I read this book in one day - I just wasn't able to put it down because Alex's story is so engrossing and captivating, providing a powerful message for young adults. It provides an interesting look at how those who want to stand up for others and do the right thing can organize a system to police themselves that works. It sends a strong message that "the absence of a no does not mean yes." It touches on bullying issues as well, and shows another way of looking at high school students: if they know what others are doing is wrong, what are they willing to do about it? At Themis Academy, The Mockingbirds are willing to do what it takes to call out those who have wronged others and support the victims in every way. Whitney's writing style drew me in, made me interested in the story and what was happening, and gave me clues along the way that propelled the story forward along with my desire to read it. She wrote smart, real characters with real friendships and struggles and desires. This book has main and secondary characters who were written so I honestly cared about them, wanted to know more about them, wanted to root for them, and would love to hang out with them.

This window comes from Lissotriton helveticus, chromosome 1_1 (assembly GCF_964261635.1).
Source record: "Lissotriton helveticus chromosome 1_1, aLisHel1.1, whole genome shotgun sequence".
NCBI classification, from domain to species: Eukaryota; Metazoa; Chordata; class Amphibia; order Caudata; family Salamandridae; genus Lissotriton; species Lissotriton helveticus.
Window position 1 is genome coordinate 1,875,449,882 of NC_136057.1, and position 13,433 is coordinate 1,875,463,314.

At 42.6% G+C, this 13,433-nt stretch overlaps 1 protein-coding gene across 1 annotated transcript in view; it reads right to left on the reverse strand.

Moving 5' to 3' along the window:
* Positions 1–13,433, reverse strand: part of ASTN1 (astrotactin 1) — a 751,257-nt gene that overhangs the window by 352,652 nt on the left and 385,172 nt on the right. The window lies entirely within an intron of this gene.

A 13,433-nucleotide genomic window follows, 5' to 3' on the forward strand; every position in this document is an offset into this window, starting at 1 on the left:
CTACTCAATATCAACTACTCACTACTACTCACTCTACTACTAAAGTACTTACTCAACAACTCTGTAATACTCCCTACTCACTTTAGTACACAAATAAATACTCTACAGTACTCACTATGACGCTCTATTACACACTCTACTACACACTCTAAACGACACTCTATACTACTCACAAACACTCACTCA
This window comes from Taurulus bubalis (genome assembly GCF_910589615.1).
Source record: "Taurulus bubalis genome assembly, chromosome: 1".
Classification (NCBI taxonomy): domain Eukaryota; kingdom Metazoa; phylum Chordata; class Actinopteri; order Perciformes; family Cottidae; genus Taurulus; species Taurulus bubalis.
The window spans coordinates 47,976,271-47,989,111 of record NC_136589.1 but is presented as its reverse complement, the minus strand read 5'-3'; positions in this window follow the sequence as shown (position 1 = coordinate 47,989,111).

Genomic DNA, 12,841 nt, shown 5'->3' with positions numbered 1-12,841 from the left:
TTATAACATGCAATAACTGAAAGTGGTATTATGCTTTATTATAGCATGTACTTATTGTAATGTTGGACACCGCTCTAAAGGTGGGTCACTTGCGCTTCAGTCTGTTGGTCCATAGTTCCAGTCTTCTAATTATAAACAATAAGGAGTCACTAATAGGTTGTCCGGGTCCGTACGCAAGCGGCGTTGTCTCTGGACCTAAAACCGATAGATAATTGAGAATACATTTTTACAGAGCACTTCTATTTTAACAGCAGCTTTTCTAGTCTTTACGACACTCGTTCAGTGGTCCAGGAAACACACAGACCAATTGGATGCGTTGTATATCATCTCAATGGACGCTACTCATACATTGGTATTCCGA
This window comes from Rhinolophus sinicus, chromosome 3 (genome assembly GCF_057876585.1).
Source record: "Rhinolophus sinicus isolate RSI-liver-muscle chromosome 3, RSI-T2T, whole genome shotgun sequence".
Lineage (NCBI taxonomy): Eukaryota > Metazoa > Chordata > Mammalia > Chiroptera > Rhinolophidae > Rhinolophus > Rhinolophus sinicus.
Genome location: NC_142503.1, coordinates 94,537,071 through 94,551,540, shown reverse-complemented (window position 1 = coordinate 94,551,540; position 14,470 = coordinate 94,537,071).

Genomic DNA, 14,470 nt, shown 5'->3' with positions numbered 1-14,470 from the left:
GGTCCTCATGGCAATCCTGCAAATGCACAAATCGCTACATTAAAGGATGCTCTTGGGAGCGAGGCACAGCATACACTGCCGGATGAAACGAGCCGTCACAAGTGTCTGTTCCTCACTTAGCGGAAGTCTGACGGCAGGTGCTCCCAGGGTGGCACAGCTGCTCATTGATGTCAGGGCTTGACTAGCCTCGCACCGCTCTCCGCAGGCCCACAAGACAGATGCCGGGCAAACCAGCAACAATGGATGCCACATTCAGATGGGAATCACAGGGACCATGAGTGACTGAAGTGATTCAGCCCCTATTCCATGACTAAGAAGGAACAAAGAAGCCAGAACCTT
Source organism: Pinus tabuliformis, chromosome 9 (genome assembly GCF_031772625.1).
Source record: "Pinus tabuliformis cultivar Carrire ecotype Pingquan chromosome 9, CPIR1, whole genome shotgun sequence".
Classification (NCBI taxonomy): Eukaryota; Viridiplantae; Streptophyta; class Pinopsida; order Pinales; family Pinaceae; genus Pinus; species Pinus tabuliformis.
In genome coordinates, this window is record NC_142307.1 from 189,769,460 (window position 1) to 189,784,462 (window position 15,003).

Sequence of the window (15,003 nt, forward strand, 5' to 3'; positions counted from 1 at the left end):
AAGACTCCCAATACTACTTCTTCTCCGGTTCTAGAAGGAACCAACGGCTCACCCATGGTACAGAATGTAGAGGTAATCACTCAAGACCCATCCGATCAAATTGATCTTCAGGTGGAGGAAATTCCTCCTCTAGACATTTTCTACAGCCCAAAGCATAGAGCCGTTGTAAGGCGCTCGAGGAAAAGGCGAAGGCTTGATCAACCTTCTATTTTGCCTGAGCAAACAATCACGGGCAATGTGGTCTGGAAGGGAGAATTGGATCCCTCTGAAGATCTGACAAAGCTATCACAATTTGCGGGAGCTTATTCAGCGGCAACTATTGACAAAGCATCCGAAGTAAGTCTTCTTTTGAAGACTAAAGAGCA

This book is about doing the right thing, finding yourself and your inner strength and beliefs by standing up for yourself and others, becoming stronger in knowing the truth and fighting for it, and surrounding yourself with ones you love who would stand up for and support you when you need them. I think the book speaks for itself: "Maybe, ultimately, that's what we're all aspiring to - to have our own sense of right and wrong and to act on it."

This is without a doubt one of the best books I've read this year, any year really, and I absolutely recommend that you read it! I look forward to reading more by Daisy Whitney! In fact, book 2 in The Mockingbirds is coming out in fall 2011 - it will definitely be on my to-read list!

Other Books You Might Like: SPEAK by Laurie Halse Anderson and THE DISREPUTABLE HISTORY OF FRANKIE LANDEAU-BANKS by e. Lockhart 

My review of THE RIVALS from November 25, 2011
Publisher: Little, Brown Books for Young Readers
Release Date: February 6, 2012
Number of Pages: 352
Source of Book: Requested ARC from publisher
When Alex Patrick was assaulted by another student last year, her elite boarding school wouldn't do anything about it. This year Alex is head of the Mockingbirds, a secret society of students who police and protect the student body. While she desperately wants to live up to the legacy that's been given to her, she's now dealing with a case unlike any the Mockingbirds have seen before.

It isn't rape. It isn't bullying. It isn't hate speech. A far-reaching prescription drug ring has sprung up, and students are using the drugs to cheat. But how do you try a case with no obvious victim? Especially when the facts don't add up, and each new clue drives a wedge between Alex and the people she loves most: her friends, her boyfriend, and her fellow Mockingbirds.

As Alex unravels the layers of deceit within the school, the administration, and even the student body the Mockingbirds protect, her struggle to navigate the murky waters of vigilante justice may reveal more about herself than she ever expected.